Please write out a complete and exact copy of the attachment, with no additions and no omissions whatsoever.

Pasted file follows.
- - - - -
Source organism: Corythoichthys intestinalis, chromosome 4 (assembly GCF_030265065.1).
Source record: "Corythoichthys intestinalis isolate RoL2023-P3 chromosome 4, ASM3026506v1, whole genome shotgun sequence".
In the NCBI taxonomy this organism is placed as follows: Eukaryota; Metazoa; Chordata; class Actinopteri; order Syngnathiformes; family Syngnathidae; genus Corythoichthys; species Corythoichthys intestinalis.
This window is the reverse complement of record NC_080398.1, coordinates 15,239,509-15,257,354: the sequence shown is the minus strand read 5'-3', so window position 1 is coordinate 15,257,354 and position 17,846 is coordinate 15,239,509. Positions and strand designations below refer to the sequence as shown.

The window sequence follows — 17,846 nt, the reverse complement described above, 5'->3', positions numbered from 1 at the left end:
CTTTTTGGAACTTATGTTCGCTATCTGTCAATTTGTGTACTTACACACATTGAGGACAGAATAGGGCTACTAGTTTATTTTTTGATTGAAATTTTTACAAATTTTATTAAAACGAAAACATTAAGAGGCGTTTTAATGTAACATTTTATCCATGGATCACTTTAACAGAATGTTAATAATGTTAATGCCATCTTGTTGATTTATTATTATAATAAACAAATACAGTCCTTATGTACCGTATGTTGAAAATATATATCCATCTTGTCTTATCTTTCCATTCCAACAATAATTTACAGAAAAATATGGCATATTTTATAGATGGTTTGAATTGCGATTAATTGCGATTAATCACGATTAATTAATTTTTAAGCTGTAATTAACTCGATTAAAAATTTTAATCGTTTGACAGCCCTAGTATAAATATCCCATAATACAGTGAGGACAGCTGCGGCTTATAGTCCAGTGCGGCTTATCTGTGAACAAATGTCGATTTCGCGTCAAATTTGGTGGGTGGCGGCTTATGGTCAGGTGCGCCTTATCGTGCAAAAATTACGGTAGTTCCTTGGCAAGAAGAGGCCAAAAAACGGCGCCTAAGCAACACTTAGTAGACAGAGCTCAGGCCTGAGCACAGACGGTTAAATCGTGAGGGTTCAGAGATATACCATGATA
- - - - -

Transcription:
Source organism: Corythoichthys intestinalis, chromosome 4 (assembly GCF_030265065.1).
Source record: "Corythoichthys intestinalis isolate RoL2023-P3 chromosome 4, ASM3026506v1, whole genome shotgun sequence".
In the NCBI taxonomy this organism is placed as follows: Eukaryota; Metazoa; Chordata; class Actinopteri; order Syngnathiformes; family Syngnathidae; genus Corythoichthys; species Corythoichthys intestinalis.
This window is the reverse complement of record NC_080398.1, coordinates 15,239,509-15,257,354: the sequence shown is the minus strand read 5'-3', so window position 1 is coordinate 15,257,354 and position 17,846 is coordinate 15,239,509. Positions and strand designations below refer to the sequence as shown.

The window sequence follows — 17,846 nt, the reverse complement described above, 5'->3', positions numbered from 1 at the left end:
CTTTTTGGAACTTATGTTCGCTATCTGTCAATTTGTGTACTTACACACATTGAGGACAGAATAGGGCTACTAGTTTATTTTTTGATTGAAATTTTTACAAATTTTATTAAAACGAAAACATTAAGAGGCGTTTTAATGTAACATTTTATCCATGGATCACTTTAACAGAATGTTAATAATGTTAATGCCATCTTGTTGATTTATTATTATAATAAACAAATACAGTCCTTATGTACCGTATGTTGAAAATATATATCCATCTTGTCTTATCTTTCCATTCCAACAATAATTTACAGAAAAATATGGCATATTTTATAGATGGTTTGAATTGCGATTAATTGCGATTAATCACGATTAATTAATTTTTAAGCTGTAATTAACTCGATTAAAAATTTTAATCGTTTGACAGCCCTAGTATAAATATCCCATAATACAGTGAGGACAGCTGCGGCTTATAGTCCAGTGCGGCTTATCTGTGAACAAATGTCGATTTCGCGTCAAATTTGGTGGGTGGCGGCTTATGGTCAGGTGCGCCTTATCGTGCAAAAATTACGGTAGTTCCTTGGCAAGAAGAGGCCAAAAAACGGCGCCTAAGCAACACTTAGTAGACAGAGCTCAGGCCTGAGCACAGACGGTTAAATCGTGAGGGTTCAGAGATATACCATGATA